Home > Knowledge Center> John Shook's eLetters> Managing To Learn in Sloan Management Review

Managing To Learn in Sloan Management Review

Permalink   |   2 Comments   |   Post a Comment   |  

You will want to read two articles in the current issue of the MIT Sloan Management Review.

My article (Toyota's Secret: The A3 Report) is a simple summary of Managing To Learn, summarized as well as I could in only four pages, only about a page of which is text. (Forgive the title – publisher's prerogative …) SMR editor-in-chief Michael Hopkins introduces MTL:

"In his book Managing to Learn, John Shook deconstructs the problem-solving journey of one manager and his mentor, and the management mechanism that guided them. The backstory? Shook knows the journey firsthand."

But, more interesting than my piece is Hopkins' own article, "Problem-Solving by Design." Hopkins does a fantastic job of putting the A3 process into contemporary management context, while introducing MTL to a broader audience. As Hopkins says:

“The A3's potency as a management mechanism is one reason that it, and Shook's book, deserve greater attention. (The single-sheet-produces-rigorous-selectivity effect is only the most obvious of the ways that it does its work.) Another reason is that mechanisms in general are scandalously underutilized by managers. Mechanisms are about process. Great mechanisms are about process brilliantly understood. We still live in a management-by-objective world, even if we don't call it that anymore. Think MBO is dead? Just recall your last annual review, your last strategic plan, your last budget. Consider how many managers are given a "number" and told to hit it, how many organizations still function by intent and directive — increase sales, grow Web traffic, improve margin."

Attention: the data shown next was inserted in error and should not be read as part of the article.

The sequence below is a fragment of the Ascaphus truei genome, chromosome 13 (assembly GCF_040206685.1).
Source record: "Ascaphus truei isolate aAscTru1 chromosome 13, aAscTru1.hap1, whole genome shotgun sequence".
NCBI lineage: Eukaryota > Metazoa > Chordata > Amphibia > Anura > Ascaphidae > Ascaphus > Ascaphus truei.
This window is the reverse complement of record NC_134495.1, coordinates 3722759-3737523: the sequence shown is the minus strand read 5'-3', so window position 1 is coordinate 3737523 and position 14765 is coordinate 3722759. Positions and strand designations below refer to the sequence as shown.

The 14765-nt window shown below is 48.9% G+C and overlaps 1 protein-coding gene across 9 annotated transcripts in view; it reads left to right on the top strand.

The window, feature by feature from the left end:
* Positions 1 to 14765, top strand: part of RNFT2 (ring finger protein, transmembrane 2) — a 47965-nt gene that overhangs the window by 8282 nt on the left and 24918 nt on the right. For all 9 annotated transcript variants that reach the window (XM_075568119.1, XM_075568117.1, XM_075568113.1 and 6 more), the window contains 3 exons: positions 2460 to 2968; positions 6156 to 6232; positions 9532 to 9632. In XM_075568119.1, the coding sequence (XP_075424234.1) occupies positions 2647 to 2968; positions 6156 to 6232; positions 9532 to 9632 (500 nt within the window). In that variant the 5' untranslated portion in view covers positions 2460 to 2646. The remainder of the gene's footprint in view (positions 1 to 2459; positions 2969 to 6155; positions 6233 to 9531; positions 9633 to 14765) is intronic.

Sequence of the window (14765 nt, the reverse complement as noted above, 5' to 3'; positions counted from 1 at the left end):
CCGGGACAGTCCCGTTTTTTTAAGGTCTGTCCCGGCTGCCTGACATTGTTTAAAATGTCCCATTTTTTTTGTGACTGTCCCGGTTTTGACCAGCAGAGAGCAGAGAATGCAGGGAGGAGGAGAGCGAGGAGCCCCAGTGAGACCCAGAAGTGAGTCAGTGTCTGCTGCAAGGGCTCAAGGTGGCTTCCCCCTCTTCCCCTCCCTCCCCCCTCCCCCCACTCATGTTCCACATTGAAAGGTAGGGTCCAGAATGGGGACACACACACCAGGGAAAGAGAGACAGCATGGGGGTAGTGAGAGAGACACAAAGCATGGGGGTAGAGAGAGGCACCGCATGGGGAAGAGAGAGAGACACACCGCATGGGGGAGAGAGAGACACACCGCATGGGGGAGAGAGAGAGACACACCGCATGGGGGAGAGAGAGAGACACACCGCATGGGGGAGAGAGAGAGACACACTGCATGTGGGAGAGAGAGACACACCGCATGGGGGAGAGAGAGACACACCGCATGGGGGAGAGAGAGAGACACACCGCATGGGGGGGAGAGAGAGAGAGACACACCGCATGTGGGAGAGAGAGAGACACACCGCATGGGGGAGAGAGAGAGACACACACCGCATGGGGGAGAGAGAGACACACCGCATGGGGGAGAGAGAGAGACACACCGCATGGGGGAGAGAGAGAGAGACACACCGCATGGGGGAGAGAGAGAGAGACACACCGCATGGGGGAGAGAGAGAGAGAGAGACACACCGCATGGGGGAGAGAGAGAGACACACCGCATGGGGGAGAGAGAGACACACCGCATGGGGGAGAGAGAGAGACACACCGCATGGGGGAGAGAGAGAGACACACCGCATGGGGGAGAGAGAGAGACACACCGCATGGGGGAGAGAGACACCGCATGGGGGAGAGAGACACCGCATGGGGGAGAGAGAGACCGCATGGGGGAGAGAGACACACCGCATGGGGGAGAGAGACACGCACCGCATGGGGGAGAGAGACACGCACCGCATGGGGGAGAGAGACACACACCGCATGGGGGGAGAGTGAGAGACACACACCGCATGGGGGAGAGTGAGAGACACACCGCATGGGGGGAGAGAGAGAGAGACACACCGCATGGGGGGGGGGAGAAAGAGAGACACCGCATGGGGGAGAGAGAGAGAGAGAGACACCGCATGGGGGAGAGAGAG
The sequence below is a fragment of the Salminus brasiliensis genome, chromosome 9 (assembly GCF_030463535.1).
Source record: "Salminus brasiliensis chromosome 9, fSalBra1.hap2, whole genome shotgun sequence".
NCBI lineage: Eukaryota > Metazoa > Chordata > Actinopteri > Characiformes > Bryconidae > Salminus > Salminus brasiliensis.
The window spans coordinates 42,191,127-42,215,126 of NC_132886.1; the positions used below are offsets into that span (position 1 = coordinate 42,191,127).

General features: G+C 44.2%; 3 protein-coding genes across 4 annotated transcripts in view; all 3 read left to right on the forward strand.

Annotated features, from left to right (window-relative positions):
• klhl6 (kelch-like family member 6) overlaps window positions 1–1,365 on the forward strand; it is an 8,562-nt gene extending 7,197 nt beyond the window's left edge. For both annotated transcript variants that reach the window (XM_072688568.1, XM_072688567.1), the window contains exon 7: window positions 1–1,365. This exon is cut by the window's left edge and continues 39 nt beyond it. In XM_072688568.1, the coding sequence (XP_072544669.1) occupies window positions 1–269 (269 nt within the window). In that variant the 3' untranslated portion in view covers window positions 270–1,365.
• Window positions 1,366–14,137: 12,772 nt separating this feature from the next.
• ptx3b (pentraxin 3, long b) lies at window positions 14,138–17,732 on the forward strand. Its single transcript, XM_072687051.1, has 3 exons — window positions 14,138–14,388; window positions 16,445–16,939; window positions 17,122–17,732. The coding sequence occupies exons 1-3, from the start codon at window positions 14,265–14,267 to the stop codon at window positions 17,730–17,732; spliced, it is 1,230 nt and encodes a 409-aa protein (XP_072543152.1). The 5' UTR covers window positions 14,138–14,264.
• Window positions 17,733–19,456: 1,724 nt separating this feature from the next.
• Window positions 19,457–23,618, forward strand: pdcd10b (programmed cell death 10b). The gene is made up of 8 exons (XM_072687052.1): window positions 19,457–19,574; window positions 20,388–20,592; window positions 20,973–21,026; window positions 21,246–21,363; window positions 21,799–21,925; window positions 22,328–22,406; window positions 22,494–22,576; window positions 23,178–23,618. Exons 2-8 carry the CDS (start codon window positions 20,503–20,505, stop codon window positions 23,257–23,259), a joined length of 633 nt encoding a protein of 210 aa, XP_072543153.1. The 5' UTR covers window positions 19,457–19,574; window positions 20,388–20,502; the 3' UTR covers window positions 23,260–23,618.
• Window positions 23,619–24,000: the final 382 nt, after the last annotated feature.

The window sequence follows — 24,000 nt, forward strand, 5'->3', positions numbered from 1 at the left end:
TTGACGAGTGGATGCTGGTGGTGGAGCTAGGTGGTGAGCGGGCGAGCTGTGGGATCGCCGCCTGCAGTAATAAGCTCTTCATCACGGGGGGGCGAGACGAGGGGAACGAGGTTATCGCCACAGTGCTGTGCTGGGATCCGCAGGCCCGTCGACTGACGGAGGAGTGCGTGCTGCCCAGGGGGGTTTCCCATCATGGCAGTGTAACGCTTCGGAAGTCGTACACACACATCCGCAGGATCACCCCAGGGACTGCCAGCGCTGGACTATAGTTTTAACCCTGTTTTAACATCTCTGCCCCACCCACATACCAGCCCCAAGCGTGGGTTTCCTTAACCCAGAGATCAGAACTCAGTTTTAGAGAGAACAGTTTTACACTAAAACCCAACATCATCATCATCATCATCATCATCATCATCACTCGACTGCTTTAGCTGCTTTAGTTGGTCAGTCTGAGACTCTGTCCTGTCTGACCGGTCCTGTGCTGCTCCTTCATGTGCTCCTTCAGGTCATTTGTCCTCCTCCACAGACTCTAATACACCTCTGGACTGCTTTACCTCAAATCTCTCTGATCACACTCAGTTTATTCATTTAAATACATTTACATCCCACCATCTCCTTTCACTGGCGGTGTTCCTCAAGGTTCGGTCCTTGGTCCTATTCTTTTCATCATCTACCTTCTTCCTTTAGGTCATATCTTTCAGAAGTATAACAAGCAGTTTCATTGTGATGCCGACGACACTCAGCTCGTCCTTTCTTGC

Links are below. You will probably need to register with Sloan Management Review, but it's free, easy, and quick.

I'm already finding the links useful in providing help to people who need a quick overview of the A3 process.

Toyota's Secret: The A3 Report
By John Shook

Problem Solving By Design
By Michael S. Hopkins


John Shook
Senior Advisor
Lean Enterprise Institute, Inc.

2 Comments | Post a Comment
Ralf Lippold August 11, 2009
Hi John,

Just got the paper edition of MIT Sloan Management Review (always a fest:-)) and stepped right into your article.

Nicely written:-)

Would be a cool thing to share such A3-stories openly on web. What is your impression?
Tom Jackson October 1, 2009
Loved your book. I recommend it to all my clients. FYI: The economic reasoning behind the power of the A3 is that the A3 solves the problem of how to effectively program Toyota's massively parallel computer. A3s help factor or break down the big problem into chunks small enough for middle as well as senior managers to tackle effectively. The catchball process ensures good communication among all the "information processors," i.e. decision makers. Meanwhile, hoshin kanri (of which the A3 is but a part) ensures good synchronization among the "information processors." The net result is an amazing orders-of-magnitude speedup in organizational learning. This is the real reason, not finance, that GM bit the dust. At Toyota, anyway, hoshin kanri/profit management is a financial management system, just a better one--much better--than management accounting, which GM's genius Sloan invented. Tom Jackson
Other John Shook Related Content